Whether you want to write for our publication, join our debate team, or simply enjoy the greatest intellectual discussion anywhere on campus, we’d love to see you at a meeting.

    Will Cromarty
    Chairman, NYU College Libertarians

  8. says

    Great article, Brett. Thanks for taking the time to check it out and write about it.

    Lee Elliott said: “Good article, but I have to disagree with the Libs/Repubs alliance, that is not accurate.”

    I agree. It’s important to note that the assessment of a GOP/Libertarian “alliance against the Left” was that of an individual College Republican, not necessarily the belief or desire of the national Republican or Libertarian parties. Hopefully Libertarianism will become more mainstream as more people learn about it. In general terms, we embrace the social issues of the Left and the fiscal issues of the Right, but at the end of the day it’s all about one thing: freedom.

    The freedom to chose who you marry, the freedom to spend your money the way you want, and the freedom to govern yourself so long as you’re not harming anyone else in the process.

    Britton T. Burdick
    Media Chair, NYU College Libertarians

  9. Ben Miller says

    It would be great if Libertarianism worked. It would be great if Marxism worked too.

    Both are functionally useless.

    I think it’s really easy for a bunch of NYU students to rally around the social part of the libertarian agenda without realizing the deep danger that libertarianism presents to education, health care, and economics.

    Localized education doesn’t work, we’ve been trying it for hundreds of years and have amongst the worst schools in the developed world.

    Localized/individualized health care doesn’t work, we’ve tried it and it’s led to the highest costs in the world and 47 million uninsured. Medicare costs aren’t a driver of our health care problem, they’re a symptom – dollar for dollar, Medicare costs less than anything the private sector can offer.

    The fact is, no man is an island. Nobody is alone. We’re all in this together. The existence of a state is founded on the idea that we have more to offer as one people than as millions of persons. We create roads and trains and airports for transportation, we preserve forests and rivers for clean air, we help those who cannot help themselves, and we try to make peace with one another. Our freedoms don’t come from some divine trumpet, they are social policies we create together, because we realize that free speech is critically necessary and morally right, and because free marriage is the defining civil rights issue of our time, and because people who have different skin colors are the same inside. This is a long process but it’s a necessary one, and it’s one that requires active government, not exploded government. That’s at the centerpiece of our social contract, and it’s why I’m not and will never be a Libertarian.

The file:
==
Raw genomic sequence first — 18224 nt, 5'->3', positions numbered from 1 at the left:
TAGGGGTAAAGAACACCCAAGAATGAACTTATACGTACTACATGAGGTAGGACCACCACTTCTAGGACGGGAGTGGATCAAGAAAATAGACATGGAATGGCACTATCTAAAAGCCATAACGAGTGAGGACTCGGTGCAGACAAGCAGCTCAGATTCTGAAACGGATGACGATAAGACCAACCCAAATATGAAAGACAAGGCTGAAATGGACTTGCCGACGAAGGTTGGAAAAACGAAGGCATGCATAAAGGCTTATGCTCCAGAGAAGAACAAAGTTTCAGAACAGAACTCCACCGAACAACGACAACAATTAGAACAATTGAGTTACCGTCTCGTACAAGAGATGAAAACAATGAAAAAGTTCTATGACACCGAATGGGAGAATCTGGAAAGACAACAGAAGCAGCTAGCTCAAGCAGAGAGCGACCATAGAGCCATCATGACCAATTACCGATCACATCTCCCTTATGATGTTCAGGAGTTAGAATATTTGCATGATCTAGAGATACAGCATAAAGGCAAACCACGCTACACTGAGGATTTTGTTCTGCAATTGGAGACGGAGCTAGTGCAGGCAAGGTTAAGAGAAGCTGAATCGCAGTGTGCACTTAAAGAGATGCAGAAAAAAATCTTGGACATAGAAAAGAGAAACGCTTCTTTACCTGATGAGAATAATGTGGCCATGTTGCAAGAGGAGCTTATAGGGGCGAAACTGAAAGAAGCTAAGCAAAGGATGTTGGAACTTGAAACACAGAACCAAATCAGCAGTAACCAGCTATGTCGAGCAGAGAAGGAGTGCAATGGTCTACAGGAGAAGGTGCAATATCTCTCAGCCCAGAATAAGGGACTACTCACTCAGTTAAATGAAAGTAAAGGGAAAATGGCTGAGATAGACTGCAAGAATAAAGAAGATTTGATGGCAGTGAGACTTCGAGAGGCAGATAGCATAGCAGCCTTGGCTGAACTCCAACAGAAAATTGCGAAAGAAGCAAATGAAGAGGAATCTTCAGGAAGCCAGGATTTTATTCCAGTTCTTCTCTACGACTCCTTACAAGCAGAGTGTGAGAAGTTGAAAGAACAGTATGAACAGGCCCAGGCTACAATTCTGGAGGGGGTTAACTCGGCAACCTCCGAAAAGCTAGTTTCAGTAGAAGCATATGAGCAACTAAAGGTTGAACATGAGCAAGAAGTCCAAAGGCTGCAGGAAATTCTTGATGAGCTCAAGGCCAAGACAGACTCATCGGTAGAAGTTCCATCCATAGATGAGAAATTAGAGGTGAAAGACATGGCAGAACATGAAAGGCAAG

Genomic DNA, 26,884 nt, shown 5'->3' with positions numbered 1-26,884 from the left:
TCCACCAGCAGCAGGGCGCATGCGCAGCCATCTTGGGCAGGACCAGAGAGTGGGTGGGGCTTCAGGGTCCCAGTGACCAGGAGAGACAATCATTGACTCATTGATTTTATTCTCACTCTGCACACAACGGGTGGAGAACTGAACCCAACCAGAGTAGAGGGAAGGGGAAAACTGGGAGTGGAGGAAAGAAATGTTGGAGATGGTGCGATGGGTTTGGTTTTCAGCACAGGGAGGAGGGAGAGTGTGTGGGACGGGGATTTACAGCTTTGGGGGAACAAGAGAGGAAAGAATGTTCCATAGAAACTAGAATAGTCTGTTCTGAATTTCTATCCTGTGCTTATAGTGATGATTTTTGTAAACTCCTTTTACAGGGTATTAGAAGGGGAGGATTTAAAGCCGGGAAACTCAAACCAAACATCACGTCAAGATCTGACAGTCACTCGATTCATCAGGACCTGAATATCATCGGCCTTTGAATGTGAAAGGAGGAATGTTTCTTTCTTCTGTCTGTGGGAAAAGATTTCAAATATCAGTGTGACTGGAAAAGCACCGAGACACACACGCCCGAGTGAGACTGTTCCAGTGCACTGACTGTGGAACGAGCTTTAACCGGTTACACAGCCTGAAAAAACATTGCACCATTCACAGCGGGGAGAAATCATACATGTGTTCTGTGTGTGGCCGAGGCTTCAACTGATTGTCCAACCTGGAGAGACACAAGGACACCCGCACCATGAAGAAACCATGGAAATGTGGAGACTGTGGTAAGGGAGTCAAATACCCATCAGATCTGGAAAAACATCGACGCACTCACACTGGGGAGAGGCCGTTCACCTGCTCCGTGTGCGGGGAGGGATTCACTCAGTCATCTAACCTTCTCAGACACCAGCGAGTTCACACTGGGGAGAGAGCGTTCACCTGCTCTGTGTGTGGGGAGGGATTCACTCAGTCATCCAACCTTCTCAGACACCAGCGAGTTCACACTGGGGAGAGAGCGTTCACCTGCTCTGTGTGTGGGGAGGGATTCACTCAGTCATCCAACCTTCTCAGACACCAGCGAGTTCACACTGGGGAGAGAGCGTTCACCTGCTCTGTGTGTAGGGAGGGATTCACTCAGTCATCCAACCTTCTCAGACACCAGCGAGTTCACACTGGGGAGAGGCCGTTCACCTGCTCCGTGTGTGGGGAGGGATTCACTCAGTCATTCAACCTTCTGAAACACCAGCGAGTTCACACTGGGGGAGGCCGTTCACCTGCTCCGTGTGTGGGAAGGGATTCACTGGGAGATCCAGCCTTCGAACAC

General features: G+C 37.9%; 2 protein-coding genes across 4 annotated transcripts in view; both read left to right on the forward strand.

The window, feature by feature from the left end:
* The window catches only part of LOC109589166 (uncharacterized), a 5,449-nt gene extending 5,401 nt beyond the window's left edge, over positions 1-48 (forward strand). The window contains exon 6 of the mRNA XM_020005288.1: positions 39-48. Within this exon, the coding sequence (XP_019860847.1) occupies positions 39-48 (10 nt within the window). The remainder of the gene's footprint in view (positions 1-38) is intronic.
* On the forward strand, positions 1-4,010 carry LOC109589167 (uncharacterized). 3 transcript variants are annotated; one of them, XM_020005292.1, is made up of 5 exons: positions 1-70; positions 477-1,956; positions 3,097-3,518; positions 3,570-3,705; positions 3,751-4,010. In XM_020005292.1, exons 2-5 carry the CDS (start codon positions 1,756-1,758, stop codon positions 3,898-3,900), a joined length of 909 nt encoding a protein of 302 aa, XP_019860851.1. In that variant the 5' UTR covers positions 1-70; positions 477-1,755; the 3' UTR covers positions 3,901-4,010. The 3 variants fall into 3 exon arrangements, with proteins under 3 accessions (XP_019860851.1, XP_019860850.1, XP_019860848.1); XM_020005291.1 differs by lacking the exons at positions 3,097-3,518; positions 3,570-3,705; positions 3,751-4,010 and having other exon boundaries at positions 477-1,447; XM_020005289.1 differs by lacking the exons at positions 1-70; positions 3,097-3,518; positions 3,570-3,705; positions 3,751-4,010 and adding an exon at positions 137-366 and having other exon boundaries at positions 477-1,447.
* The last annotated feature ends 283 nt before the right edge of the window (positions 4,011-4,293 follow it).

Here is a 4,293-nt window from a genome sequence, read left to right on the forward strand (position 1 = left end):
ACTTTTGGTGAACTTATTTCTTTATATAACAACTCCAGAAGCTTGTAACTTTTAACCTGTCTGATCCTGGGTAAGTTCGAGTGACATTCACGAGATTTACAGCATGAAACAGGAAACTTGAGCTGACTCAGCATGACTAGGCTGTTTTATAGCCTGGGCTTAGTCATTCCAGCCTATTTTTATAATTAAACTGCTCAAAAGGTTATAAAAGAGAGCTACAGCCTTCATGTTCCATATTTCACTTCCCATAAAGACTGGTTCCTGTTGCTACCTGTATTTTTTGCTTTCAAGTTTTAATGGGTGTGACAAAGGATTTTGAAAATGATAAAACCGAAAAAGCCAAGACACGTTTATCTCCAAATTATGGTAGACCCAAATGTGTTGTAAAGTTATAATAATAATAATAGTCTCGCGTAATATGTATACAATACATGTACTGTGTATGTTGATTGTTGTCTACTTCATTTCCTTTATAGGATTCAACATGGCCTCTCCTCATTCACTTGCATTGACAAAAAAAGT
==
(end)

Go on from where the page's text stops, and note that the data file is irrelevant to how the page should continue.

10. Ben Miller says

    More, via Cass Sunstein:

    “In what sense is the money in our pockets and bank accounts fully “ours”? Did we earn it by our own autonomous efforts? Could we have inherited it without the assistance of probate courts? Do we save it without support from bank regulators?…Without taxes there would be no liberty. Without taxes there would be no property. Without taxes, few of us would have any assets worth defending…
    If government could not intervene effectively, none of the individual rights to which Americans have become accustomed could be reliably protected. Most rights are funded by taxes, not by fees. This is why the overused distinction between “negative” and “positive” rights makes little sense. Rights to private property, freedom of speech, immunity from police abuse, contractual liberty, free exercise of religion–just as much as rights to Social Security, Medicare and food stamps–are taxpayer-funded and government-managed social services designed to improve collective and individual well-being.This raises some important questions, to be sure. Who decides, in the United States, how to allocate our scarce public resources for the protection of which rights for whom? What principles are commonly invoked to guide these allocations? And can those principles be defended? These questions deserve more discussion than they usually receive, unclouded by the dim fiction that some people enjoy and exercise their rights without placing any burden whatsoever on the public.”

  11. Christopher Blair says

    Ben – and centralized government functions work as well? The fact is that you have to have a competitive system to create constant improvement and growth. Europeans have tried centralized systems of healthcare, government run business and lately monetary and fiscal policy. All of them are failures. The U.S. hasn’t been truly capitalistic since before the 1920’s and even the 19th century is filled with crony capitalism as well with well connected businessman pushing government for licenses, etc. While Libertarianism is an ideal that I don’t think will ever be acheived, it is closest political system that goes with true human nature and the desire to constantly improve oneself.